Planning screens

A Nobody’s View on Yahoo

Posted 10 months ago

Much like Jon Snow, I know nothing. However, there’s a few things I think about Yahoo that haven’t been addressed by the coverage of its stalled turnaround and sale process, as well as some ideas for what I’d do with their offerings.

Let’s dig in.

No Way to Get Paid


Although most other web platforms provide some way for brands to get a return in exchange for pumping cash into them, there’s nothing that Yahoo does at the moment that would lead any major traffic/growth drivers to divert investment to them.

Google has YouTube revenue share, the well branded and industry accepted self-serve AdWords (with Analytical tools to show off ROI), capital-efficient corporate email and data storage tools. Facebook has that same platform-effect advertising solution, audience building tools and an organic way for publishers/brands to generate traffic.
Heck, even Twitter allows for user curation, lead generation and advertising ROI.

Yahoo? A search engine that isn’t theirs, no real “platform” to third parties to hook into or get benefit from, and no cohesive advertising brand for self-serve around their content, the closest obvious solution is AdSense on your Tumblr.

What do they need? They need to highlight why their tools will make/save businesses cash. That way they can piggyback off all of those brands who will be directing users and attention their way, take a cut in the middle and be a “net benefit” (pun intended).



Although there’s still billions who don’t (and, arguably, Yahoo would be well served to team up with mobile telecoms providers in developing countries to get people who are only on mobile/SMS into email accounts...), most existing web users already have email addresses, why would they need more?

As much as everyone is still trying to call for its death, email is still *the* killer app. People use it for hearing about company updates, promotions, sharing rich media and text updates, and learning more about the world. Pretty much an organic blend of social media and web content - both at the apex of what Yahoo does.

A subtle shift in the messaging around it and the interface and it could still win, especially since users are now used to interacting with a plethora of messaging apps on mobile. Have it as a life planning tool? Have it as a pseudo social network? Several different options, but just selling it as an alternative to Gmail and Outlook might not cut it.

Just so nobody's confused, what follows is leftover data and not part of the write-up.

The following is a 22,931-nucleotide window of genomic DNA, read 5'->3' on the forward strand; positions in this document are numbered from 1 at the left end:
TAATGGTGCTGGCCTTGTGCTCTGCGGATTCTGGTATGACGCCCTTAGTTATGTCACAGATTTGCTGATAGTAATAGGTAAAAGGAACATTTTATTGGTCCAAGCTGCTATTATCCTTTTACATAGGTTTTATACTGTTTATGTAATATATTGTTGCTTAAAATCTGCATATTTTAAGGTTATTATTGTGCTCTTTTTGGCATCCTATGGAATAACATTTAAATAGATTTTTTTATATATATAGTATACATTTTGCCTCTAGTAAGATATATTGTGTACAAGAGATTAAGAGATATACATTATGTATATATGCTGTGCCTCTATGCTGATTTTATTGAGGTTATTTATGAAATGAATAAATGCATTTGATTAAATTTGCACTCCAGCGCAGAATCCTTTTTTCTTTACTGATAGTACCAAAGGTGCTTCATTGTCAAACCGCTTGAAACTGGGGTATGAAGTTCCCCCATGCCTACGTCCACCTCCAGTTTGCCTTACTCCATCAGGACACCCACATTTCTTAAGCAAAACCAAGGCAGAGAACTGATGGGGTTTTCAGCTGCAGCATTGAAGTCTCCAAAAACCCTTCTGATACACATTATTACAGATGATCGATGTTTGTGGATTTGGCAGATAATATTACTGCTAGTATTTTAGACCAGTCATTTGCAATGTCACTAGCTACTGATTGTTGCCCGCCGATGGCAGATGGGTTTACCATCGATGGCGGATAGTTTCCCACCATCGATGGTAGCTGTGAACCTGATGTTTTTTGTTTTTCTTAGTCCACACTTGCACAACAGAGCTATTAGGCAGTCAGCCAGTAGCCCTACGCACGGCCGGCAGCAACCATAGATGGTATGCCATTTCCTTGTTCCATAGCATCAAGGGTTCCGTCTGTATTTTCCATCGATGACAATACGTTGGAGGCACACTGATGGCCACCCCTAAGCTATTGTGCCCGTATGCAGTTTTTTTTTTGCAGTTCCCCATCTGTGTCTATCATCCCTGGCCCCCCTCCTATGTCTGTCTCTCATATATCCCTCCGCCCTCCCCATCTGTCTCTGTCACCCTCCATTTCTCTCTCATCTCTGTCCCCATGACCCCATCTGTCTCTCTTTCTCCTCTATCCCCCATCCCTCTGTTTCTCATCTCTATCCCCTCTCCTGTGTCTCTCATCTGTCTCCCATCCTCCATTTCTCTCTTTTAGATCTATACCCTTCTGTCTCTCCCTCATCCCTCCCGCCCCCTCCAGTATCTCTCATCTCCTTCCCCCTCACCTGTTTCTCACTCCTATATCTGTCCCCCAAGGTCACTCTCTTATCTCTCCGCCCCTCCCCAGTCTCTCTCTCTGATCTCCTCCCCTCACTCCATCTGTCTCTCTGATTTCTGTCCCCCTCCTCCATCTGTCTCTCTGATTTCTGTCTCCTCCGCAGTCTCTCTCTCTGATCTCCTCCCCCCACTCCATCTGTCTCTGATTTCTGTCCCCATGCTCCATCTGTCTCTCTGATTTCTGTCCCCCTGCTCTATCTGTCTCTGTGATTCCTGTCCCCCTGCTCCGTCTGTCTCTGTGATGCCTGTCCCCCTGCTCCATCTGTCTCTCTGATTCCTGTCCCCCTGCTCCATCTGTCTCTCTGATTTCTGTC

Also, newsletters, podcasts and online video are ever growing in popularity - how about you offer readability/viewer analytics to brands, distribution tools and subscriptions services (e.g. landing pages, online spaces for signups and curation), in return for exposure for the Mail offering? Open up the API like Google has done with Gmail, and allow integrations with other tools, getting those users onto the platform too.

Content Stream


The homepage of Yahoo is a clickbait haven, but worse than that, it’s not even relevant to me. There’s so much great (and questionable) content produced across their network, and a shit tonne more across Tumblr, that could be algorithmically surfaced a la Facebook.

Then can get a creative team to work on a few verticals of native advertising, create a few content sub brands with a distinctive voice, let them standalone but curate centrally (maybe on a Tumblr+ CMS offering, designed for mobile), hook in subscriptions with the mail service, as well as original user generated content that can be rewarded with revenue share and you’ve just spiked a content powerhouse.

eSports / Fantasy Sports / Trending Events


The buzzword at the moment is “Live”. Twitch for a billion, Twitter going all in, Facebook offering livestreaming - depending where on the platform/publisher scale they want to be, Yahoo would be wise to acquire a company like Pandascore to get live esports data, then can offering both streaming solutions to companies. Extend this to developers to build integrations on top of, naturally getting more people to feed into it and generate those engaged audiences (to sell those sweet, sweet brand partnerships to).

More on the event side, can then offer those sorts of services to conference and industry event teams (data, streaming, analytics, sign ups, content marketing…), fleshing out those enterprise content verticals, and along with that comes data, scale and native advertising partnerships.



I still know nothing, but I think Yahoo needs to sell their benefits better than they are now. Luckily, their brand isn’t as tarnished as others are, and with a new generation coming through who would never have known a dominant search engine other than Google, they can hook into new markets without *too* much baggage.

But the core question still needs to be addressed: what is Yahoo and why do they exist? A digital technology platform with a consumer content angle seems the most obvious, but it’s offering things that people will pay for that will keep the valuation up, rather than just empty scale.

by Steve Farnworth

Steve Farnworth is a petrolhead, coffee drinker, amateur chocolatier, web developer and digital marketer from England, UK.

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